U.S. involvement is Syria is becoming more complicated. “We have broad-based concerns about the conflict in Syria, period,” said Pentagon chief spokesman George Little. The pipeline runs from the Persian Gulf states, and is currently used to provide humanitarian aid to Syrian rebels, but it's possible that it could help the opposition, as well. “We have concerns about weapons proliferation inside Syria and yes, we do have concerns that some of those weapons could fall into the wrong hands," said Little.
Wired explains the threat that the open pipeline creates:
That proliferation fear illustrates the dilemma that the Obama administration’s Syria policy has created for itself. The CIA helps keep the pipeline to the rebels open, while seeking to gather intelligence on the Syrian opposition itself. But the official line is that the U.S. isn’t providing any rifles, rockets, mortars, missiles or spy tools to the rebels directly, partially out of concern that the U.S. doesn’t sufficiently know whom it’s arming. Critics, like Sen. John McCain, argue that President Obama is “AWOL” on Syria, allowing Iran-backed dictator Bashar Assad to slaughter civilians, and call for greater U.S. support for the rebels. But that could lead to a situation where the U.S. inadvertently arms its regional adversaries, as it did in Afghanistan in the 1980s, or unleashes weapons whose ultimate destination spreads far beyond the battlefield, as occurred in Libya during last year’s war.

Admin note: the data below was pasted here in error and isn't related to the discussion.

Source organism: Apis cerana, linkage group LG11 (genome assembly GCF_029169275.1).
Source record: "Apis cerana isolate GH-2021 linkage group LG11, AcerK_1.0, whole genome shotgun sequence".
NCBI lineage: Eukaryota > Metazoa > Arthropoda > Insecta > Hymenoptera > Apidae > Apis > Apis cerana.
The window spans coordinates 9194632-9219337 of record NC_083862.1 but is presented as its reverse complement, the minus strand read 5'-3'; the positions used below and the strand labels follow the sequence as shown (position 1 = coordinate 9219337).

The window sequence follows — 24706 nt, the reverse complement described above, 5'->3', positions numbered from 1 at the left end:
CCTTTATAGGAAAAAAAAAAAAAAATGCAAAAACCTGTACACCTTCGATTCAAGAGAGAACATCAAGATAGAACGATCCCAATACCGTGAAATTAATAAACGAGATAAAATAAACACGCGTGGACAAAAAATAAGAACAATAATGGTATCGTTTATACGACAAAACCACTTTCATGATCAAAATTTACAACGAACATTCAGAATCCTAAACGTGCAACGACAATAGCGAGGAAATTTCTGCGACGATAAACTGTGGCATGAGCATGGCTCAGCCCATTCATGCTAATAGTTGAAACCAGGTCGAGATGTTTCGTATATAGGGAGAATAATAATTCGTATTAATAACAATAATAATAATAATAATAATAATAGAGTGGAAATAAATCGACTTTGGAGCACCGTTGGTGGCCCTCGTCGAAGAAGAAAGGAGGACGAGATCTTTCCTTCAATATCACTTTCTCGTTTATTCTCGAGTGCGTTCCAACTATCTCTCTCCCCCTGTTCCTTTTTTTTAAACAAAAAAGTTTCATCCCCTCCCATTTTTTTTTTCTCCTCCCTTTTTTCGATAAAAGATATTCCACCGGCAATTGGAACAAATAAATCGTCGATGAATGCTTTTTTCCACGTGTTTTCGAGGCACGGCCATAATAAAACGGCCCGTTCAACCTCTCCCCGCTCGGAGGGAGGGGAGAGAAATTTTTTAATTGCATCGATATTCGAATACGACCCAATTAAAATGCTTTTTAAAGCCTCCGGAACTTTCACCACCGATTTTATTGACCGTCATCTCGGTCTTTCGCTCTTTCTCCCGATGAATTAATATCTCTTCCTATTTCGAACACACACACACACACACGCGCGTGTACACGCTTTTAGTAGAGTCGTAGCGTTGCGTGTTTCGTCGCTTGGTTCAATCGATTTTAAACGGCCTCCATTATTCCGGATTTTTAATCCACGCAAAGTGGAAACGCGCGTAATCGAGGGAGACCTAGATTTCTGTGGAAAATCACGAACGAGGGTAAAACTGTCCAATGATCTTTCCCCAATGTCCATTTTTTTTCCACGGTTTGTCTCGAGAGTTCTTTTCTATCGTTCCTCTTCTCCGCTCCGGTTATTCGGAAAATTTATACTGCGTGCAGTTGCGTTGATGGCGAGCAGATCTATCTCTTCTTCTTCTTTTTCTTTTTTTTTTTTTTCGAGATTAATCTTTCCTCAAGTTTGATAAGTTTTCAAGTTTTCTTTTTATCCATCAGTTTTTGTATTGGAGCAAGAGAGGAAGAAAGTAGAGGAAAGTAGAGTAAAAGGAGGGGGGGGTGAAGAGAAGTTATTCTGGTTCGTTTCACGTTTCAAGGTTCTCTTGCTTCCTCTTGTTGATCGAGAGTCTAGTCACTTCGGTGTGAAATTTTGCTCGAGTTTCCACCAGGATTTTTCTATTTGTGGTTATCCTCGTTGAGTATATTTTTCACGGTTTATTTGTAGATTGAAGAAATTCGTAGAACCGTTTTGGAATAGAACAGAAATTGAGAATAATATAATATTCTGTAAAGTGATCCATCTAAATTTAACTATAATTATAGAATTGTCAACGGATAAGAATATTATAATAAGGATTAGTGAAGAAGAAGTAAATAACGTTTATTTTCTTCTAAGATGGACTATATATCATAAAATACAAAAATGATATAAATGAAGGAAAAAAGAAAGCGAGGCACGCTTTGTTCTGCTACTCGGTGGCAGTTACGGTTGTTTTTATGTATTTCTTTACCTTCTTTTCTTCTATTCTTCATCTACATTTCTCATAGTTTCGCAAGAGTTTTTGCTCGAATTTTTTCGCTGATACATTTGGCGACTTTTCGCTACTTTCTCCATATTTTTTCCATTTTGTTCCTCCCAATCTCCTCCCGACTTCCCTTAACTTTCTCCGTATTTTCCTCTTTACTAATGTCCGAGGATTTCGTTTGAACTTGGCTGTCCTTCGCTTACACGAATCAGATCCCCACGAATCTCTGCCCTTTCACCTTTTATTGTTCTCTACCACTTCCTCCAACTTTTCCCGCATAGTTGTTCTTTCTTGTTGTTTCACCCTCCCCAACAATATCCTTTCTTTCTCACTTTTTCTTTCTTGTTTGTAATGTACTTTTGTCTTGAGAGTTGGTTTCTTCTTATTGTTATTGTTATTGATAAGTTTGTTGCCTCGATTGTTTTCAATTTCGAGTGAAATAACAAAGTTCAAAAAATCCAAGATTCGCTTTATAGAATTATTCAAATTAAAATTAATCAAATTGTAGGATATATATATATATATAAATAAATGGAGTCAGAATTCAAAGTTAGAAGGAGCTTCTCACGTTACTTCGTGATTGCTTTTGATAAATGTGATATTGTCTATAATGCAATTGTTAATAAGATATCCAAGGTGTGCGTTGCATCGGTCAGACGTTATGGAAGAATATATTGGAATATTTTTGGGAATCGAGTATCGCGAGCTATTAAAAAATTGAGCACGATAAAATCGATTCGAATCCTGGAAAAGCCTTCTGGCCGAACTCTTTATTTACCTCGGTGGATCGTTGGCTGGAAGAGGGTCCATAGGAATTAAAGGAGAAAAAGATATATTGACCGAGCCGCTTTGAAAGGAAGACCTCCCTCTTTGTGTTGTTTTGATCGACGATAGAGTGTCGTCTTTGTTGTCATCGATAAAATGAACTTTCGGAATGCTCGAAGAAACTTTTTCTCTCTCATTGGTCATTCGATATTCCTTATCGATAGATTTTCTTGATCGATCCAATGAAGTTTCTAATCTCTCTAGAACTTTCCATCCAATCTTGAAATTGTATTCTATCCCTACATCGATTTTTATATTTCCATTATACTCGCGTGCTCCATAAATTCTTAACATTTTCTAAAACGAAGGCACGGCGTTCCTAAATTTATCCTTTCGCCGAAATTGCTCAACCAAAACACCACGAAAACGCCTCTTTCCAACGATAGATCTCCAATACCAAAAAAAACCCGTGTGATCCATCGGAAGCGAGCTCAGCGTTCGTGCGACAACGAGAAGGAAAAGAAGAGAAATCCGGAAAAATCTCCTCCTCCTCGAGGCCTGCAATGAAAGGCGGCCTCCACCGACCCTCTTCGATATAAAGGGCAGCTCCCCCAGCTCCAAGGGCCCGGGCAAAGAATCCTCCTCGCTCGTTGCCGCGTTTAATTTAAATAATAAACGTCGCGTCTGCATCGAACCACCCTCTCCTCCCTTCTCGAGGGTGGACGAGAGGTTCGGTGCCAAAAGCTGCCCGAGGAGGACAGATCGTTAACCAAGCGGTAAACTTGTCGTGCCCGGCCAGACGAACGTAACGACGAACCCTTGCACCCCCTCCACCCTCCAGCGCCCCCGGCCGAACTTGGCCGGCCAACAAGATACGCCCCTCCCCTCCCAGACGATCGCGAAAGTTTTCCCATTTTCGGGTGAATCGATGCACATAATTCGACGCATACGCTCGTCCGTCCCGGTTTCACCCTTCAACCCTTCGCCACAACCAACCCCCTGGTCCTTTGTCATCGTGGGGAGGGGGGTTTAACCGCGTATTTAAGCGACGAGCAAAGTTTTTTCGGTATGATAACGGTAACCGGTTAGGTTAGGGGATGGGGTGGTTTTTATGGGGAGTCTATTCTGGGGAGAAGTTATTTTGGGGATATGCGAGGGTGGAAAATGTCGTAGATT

However, Little said, “I’m not going to speculate on prospective changes in policy." For now, the pipeline remains open.